Over the past two years, research results from Nice Insight’s annual Pharmaceutical and Biotechnology Outsourcing survey indicate a rise in the percentage of respondents who work at traditional pharmaceutical companies that are engaged in the development of biologic based therapeutic drugs. Perhaps surprisingly, the largest increase comes from respondents who work for emerging pharmaceutical companies, up 14 percentage points over last year (34%, 2013 to 48%, 2014); followed by specialty pharmaceutical companies with a 13pp increase (52%, 2013 to 65%, 2014); and Big Pharma with an increase of 6pp (76%, 2013 to 82%, 2014). These changes coincide with an increase in the percentage of one’s outsourcing budget spent on biologics as compared to small molecule therapeutics—up a substantial 11 percentage points among Specialty Pharma respondents, 6pp in the Emerging Pharma group, and a modest 2pp among Big Pharma respondents. This makes sense considering biologics have traditionally been more expensive to develop than small molecule therapeutics, but as the patents for existing biologics continue to expire—an expected market value of $54B will go off patent in the next five years—the push for reducing costs in biologic development will become more crucial.  So, while both outsourcing expenditure and the percentage of expenditure going towards biologics development have both risen over last year, it should not necessarily be interpreted as rising costs, rather, it is more likely a reallocation of internal versus external spend on biologics development. A key shift Nice Insight research has highlighted over the past few years is a change in the ideology of outsourcing. A practice that started off as purely client-vendor relationship, centered around commoditized activities has evolved into more of a partnership, where CROs and CMOs are engaged in part because of access to external knowledge, not just the ability to complete tasks. As a matter of fact, when asked to consider a dozen different quantifiable traits, 74% of survey respondents whose business is involved in the development of biologics stated “technical expertise” was very important, second only to having a “track record of success,” 75% when selecting an outsourcing partner. Meaning, access to knowledge and experience are not only essential qualities, they drive CMO engagement when it comes to biologics. That being the case, it makes sense that businesses that are involved in the development of biologics are considerably more interested in forming strategic partnerships*, defined as a long-term, win-win commitment between two organizations, than those whose focus is strictly small molecule (56% vs. 24%). Interestingly, respondents whose business is involved in the development of biologic based therapeutics are also significantly more likely to consider CROs and/or CMOs in emerging markets such as Brazil, China or India (78%) than businesses that are strictly small molecule (50%). In addition, this group is more likely to already be working with emerging market providers than their counterparts (53% vs. 32%). Among respondents who outsource to emerging markets, almost two-thirds of the work is sent overseas.  The practice of outsourcing complex biologics projects that contain intellectual property further represents the shift in outsourcing beliefs, which was bolstered by improved patent laws in developing countries along with the strong education systems and access to an expanding pool of available patients to participate in clinical trials. By Kate Hammeke, Director of Marketing Intelligence at That’s Nice *In the Nice Insight annual survey, a “strategic partnership” is defined as a “long-term, win-win commitment between two organizations for the purpose of achieving specific business objectives by maximizing the effectiveness of each participant’s resources.”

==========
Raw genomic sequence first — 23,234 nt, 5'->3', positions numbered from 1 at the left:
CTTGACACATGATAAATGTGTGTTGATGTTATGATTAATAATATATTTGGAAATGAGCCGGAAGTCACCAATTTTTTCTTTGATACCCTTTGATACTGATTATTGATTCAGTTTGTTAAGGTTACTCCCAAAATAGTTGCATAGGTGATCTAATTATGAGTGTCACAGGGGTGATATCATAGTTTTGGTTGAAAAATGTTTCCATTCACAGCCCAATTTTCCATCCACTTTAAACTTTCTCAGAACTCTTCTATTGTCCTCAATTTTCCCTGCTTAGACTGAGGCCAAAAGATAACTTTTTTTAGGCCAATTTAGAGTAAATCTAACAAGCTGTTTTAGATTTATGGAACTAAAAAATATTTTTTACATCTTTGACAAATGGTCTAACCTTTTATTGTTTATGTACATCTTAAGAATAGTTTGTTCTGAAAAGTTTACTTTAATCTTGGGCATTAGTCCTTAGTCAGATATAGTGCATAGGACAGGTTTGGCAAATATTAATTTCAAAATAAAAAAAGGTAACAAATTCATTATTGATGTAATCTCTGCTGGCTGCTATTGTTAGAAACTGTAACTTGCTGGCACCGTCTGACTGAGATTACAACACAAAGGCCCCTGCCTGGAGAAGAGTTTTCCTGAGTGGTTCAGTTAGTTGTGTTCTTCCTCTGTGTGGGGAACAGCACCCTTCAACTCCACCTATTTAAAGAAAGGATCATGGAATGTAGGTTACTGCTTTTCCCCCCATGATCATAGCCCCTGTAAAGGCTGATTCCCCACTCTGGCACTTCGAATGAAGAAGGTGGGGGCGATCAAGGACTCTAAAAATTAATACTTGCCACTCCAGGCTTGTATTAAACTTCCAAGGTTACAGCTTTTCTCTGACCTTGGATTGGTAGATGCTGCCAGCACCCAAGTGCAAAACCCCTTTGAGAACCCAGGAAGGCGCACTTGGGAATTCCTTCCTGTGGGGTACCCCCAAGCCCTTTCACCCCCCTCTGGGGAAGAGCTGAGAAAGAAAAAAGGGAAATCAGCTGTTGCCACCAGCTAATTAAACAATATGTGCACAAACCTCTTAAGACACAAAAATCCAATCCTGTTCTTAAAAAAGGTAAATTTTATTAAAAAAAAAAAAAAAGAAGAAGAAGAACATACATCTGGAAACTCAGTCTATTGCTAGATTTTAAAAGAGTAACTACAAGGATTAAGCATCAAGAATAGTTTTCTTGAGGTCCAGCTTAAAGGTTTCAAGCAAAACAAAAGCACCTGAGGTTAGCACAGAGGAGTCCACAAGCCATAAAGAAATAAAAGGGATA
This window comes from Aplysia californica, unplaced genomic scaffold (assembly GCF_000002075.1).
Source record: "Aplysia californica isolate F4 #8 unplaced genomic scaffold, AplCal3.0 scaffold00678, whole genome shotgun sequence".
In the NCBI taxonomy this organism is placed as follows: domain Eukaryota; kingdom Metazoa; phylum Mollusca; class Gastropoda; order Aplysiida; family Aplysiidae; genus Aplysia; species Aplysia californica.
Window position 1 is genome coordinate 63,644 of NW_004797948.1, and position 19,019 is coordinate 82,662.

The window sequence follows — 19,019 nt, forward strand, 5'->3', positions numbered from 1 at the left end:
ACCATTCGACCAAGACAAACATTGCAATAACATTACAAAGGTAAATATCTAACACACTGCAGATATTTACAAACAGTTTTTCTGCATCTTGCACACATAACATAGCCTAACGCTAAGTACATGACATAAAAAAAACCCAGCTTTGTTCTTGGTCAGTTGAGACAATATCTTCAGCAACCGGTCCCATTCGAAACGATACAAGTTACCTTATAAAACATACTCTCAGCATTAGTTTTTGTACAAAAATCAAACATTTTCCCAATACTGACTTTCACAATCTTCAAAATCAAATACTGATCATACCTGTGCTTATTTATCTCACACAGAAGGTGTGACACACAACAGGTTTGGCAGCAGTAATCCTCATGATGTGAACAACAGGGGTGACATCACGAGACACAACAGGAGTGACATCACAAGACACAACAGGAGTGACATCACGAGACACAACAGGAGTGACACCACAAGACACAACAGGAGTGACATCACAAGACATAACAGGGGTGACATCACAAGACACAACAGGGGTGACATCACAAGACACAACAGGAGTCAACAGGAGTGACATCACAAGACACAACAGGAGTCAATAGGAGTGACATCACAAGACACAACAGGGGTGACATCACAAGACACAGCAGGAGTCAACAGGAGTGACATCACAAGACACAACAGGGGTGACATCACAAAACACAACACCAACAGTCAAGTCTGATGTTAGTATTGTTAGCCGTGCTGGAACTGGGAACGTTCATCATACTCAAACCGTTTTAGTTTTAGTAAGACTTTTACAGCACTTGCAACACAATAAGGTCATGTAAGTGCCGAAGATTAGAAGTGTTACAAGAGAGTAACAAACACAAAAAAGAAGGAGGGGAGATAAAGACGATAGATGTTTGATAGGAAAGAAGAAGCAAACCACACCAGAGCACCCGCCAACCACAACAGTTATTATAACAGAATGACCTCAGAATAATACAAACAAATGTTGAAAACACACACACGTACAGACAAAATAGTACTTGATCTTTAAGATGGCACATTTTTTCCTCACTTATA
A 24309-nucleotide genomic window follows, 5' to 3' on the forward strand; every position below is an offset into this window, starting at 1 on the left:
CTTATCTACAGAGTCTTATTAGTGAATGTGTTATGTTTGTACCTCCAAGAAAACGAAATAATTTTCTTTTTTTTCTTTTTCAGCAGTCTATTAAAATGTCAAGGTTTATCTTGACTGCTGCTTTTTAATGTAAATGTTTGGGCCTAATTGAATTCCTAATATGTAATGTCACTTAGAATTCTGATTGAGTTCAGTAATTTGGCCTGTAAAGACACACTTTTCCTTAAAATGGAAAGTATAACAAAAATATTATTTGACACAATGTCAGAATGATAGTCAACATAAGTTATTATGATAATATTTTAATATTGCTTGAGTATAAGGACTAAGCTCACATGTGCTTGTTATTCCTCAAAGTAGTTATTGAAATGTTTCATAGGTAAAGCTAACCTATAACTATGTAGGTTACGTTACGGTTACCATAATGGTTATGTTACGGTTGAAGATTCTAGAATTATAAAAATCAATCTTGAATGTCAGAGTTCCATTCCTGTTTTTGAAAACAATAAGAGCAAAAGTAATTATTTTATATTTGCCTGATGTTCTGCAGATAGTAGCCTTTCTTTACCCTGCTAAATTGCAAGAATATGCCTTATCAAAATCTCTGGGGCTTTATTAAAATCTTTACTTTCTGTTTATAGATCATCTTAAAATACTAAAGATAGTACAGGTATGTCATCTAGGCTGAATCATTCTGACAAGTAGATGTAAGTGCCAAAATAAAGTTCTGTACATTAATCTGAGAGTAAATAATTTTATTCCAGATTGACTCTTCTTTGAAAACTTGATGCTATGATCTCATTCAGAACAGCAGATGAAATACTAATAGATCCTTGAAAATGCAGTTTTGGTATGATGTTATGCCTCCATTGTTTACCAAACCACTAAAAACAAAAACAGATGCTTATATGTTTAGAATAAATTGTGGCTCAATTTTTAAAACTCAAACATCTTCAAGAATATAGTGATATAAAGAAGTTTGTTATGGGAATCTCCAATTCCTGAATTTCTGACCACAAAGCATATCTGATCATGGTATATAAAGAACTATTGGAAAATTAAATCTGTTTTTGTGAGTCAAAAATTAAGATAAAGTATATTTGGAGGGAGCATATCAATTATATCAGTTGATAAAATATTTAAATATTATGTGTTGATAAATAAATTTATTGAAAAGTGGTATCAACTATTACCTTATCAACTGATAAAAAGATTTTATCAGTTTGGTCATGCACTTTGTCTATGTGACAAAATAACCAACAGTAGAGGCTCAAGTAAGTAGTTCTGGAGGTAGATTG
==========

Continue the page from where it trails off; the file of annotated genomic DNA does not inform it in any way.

Increased Demand for Vaccines Will Continue to Benefit CMOs